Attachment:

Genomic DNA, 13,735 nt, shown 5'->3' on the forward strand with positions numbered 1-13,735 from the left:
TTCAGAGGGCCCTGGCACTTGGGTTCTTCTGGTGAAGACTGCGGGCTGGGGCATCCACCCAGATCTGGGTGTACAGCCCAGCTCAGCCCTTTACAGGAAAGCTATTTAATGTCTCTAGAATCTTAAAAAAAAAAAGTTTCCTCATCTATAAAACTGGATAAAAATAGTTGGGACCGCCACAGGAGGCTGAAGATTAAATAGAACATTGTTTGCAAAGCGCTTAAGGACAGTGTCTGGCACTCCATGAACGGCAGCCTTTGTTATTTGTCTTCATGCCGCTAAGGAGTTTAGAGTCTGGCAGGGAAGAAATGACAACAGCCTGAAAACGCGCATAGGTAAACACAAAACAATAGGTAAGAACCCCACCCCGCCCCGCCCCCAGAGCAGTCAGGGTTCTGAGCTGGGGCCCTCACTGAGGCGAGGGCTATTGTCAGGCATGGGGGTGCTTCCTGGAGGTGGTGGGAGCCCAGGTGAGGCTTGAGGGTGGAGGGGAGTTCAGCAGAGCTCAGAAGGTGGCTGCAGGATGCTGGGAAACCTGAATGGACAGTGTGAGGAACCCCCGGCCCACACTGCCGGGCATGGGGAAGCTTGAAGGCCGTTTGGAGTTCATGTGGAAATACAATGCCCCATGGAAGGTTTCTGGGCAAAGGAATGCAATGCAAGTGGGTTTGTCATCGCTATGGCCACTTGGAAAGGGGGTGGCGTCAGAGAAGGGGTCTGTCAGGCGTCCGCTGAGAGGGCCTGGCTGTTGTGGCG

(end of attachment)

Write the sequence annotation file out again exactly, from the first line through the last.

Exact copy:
Genomic DNA, 13,735 nt, shown 5'->3' on the forward strand with positions numbered 1-13,735 from the left:
TTCAGAGGGCCCTGGCACTTGGGTTCTTCTGGTGAAGACTGCGGGCTGGGGCATCCACCCAGATCTGGGTGTACAGCCCAGCTCAGCCCTTTACAGGAAAGCTATTTAATGTCTCTAGAATCTTAAAAAAAAAAAGTTTCCTCATCTATAAAACTGGATAAAAATAGTTGGGACCGCCACAGGAGGCTGAAGATTAAATAGAACATTGTTTGCAAAGCGCTTAAGGACAGTGTCTGGCACTCCATGAACGGCAGCCTTTGTTATTTGTCTTCATGCCGCTAAGGAGTTTAGAGTCTGGCAGGGAAGAAATGACAACAGCCTGAAAACGCGCATAGGTAAACACAAAACAATAGGTAAGAACCCCACCCCGCCCCGCCCCCAGAGCAGTCAGGGTTCTGAGCTGGGGCCCTCACTGAGGCGAGGGCTATTGTCAGGCATGGGGGTGCTTCCTGGAGGTGGTGGGAGCCCAGGTGAGGCTTGAGGGTGGAGGGGAGTTCAGCAGAGCTCAGAAGGTGGCTGCAGGATGCTGGGAAACCTGAATGGACAGTGTGAGGAACCCCCGGCCCACACTGCCGGGCATGGGGAAGCTTGAAGGCCGTTTGGAGTTCATGTGGAAATACAATGCCCCATGGAAGGTTTCTGGGCAAAGGAATGCAATGCAAGTGGGTTTGTCATCGCTATGGCCACTTGGAAAGGGGGTGGCGTCAGAGAAGGGGTCTGTCAGGCGTCCGCTGAGAGGGCCTGGCTGTTGTGGCG